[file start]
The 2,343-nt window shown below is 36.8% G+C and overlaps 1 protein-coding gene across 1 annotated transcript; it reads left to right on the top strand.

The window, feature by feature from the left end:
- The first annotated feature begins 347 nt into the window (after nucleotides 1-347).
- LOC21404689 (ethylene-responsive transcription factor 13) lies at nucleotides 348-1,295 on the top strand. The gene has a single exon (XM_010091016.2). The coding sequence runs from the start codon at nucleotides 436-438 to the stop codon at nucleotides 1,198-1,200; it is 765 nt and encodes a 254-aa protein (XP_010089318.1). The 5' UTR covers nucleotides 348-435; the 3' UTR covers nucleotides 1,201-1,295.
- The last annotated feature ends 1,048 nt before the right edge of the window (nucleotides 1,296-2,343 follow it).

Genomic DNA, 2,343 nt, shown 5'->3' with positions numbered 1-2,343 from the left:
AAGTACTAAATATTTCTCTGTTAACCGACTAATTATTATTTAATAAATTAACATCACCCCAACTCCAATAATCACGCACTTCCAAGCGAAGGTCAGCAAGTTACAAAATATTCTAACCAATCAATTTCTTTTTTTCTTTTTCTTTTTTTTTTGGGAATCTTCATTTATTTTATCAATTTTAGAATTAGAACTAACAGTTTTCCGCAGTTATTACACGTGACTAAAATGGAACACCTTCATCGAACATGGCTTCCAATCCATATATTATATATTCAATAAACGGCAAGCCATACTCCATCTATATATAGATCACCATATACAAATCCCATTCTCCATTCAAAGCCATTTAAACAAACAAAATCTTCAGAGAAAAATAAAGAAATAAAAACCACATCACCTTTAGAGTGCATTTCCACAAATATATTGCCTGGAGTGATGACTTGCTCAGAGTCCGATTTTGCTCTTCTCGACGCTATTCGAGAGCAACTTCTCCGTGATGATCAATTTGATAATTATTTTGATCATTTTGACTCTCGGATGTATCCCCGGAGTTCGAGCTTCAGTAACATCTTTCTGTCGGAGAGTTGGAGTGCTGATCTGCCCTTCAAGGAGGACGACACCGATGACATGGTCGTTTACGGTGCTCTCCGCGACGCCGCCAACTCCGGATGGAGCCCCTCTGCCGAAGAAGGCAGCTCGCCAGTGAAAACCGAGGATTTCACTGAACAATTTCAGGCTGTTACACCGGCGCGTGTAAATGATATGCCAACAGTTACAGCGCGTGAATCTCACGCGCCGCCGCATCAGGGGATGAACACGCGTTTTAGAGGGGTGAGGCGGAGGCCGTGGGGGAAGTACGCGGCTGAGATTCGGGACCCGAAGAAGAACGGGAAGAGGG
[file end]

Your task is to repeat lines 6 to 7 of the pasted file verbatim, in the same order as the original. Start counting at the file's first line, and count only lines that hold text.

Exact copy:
Genomic DNA, 2,343 nt, shown 5'->3' with positions numbered 1-2,343 from the left:
AAGTACTAAATATTTCTCTGTTAACCGACTAATTATTATTTAATAAATTAACATCACCCCAACTCCAATAATCACGCACTTCCAAGCGAAGGTCAGCAAGTTACAAAATATTCTAACCAATCAATTTCTTTTTTTCTTTTTCTTTTTTTTTTGGGAATCTTCATTTATTTTATCAATTTTAGAATTAGAACTAACAGTTTTCCGCAGTTATTACACGTGACTAAAATGGAACACCTTCATCGAACATGGCTTCCAATCCATATATTATATATTCAATAAACGGCAAGCCATACTCCATCTATATATAGATCACCATATACAAATCCCATTCTCCATTCAAAGCCATTTAAACAAACAAAATCTTCAGAGAAAAATAAAGAAATAAAAACCACATCACCTTTAGAGTGCATTTCCACAAATATATTGCCTGGAGTGATGACTTGCTCAGAGTCCGATTTTGCTCTTCTCGACGCTATTCGAGAGCAACTTCTCCGTGATGATCAATTTGATAATTATTTTGATCATTTTGACTCTCGGATGTATCCCCGGAGTTCGAGCTTCAGTAACATCTTTCTGTCGGAGAGTTGGAGTGCTGATCTGCCCTTCAAGGAGGACGACACCGATGACATGGTCGTTTACGGTGCTCTCCGCGACGCCGCCAACTCCGGATGGAGCCCCTCTGCCGAAGAAGGCAGCTCGCCAGTGAAAACCGAGGATTTCACTGAACAATTTCAGGCTGTTACACCGGCGCGTGTAAATGATATGCCAACAGTTACAGCGCGTGAATCTCACGCGCCGCCGCATCAGGGGATGAACACGCGTTTTAGAGGGGTGAGGCGGAGGCCGTGGGGGAAGTACGCGGCTGAGATTCGGGACCCGAAGAAGAACGGGAAGAGGG